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Kaleena Mosqueda-Lewis on Becoming a Champion at All Levels

It’s easy to see that Kaleena Mosqueda-Lewis brings incredible three-point shooting to the Seattle Storm.

It’s the things that aren’t so easy to see that make her WNBA coaches and teammates love the former UConn star.

Her coaches and teammates rave over her ability to set screens. They admire her high basketball IQ. They appreciate her willingness to welcome new players. They smile when they think about her ability to make her teammates laugh.

“She’s just a smart player,” said acting Storm coach Gary Kloppenburg. “She knows how to set up screens. She’s really good setting up back screens and using screens. Technically, she really knows the game.”

Sami Whitcomb has been Kaleena’s teammate in Seattle since 2017. Like their coach, Sami has the utmost respect for Kaleena’s ability to help her teammates on and off the court.

“Off the court, she’s just one of those people that brings the team together,” Whitcomb said. “Her personality is pretty infectious … she’s very easy to be around. [She has] a very inviting personality as well. My first year, she was probably the person that I got along with initially just because she makes the point of bringing you in and trying to include you and her personality is such that you want to be around her.”

Kaleena is also committed to improving her game, which she’s been doing since the age of 13.

When Kaleena first started playing basketball in her hometown of Anaheim Hills, California, she was a post player who used her size to score close to the basket. When she was 13, she started competing against players who were 17 years old. She was no longer able to force her way to the rim because her opponents were taller and stronger than her. She realized she needed to develop an outside shot.

She knew that changing the way she played wouldn’t be easy, but she had supportive family and friends who would do anything to help her become a perimeter shooter.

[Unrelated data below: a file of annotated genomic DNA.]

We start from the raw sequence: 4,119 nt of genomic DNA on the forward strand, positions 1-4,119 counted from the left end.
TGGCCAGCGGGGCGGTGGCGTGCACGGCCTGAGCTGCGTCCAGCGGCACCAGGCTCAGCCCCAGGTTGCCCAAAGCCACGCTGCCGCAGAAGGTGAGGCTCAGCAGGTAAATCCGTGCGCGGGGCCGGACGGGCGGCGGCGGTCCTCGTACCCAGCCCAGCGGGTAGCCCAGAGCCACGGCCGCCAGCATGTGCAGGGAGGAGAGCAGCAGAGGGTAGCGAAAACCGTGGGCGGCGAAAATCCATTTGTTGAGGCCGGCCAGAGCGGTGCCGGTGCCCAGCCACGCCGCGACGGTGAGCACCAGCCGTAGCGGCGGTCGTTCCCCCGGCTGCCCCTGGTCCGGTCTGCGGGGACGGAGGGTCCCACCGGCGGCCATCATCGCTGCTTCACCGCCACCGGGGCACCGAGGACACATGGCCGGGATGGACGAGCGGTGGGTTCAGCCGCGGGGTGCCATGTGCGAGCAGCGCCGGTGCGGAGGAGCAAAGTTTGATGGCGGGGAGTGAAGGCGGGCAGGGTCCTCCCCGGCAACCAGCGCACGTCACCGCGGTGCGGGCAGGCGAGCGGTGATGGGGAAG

“My dad and I just got in the gym every morning at 6:00 a.m., starting in sixth or seventh grade, shooting every morning,” said Mosqueeda-Lewis, who added that these early workouts were part of her morning routine in middle school and high school.

By the time Kaleena was a senior at Mater Dei High School, she was one of the best three-point shooters in California. She graduated as Mater Dei’s all-time leader in career points (2,744), three-pointers made (337) and rebounds (876). She was a 2011 McDonald’s All-American and WBCA All-American.

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Then Kaleena made the cross-country move to Storrs, where she graduated in 2015 as the NCAA’s all-time leader in career three-pointers made (398). Although that record has since been broken, Kaleena’s memories of her three national championships are firmly intact. When asked what she remembers about playing at UConn, the first thing she thought about was the 2013 national championship. The Huskies lost to Notre Dame twice in the regular season and in the Big East championship game that year, but knocked off the Irish in the Final Four. Then they defeated Louisville to win the title.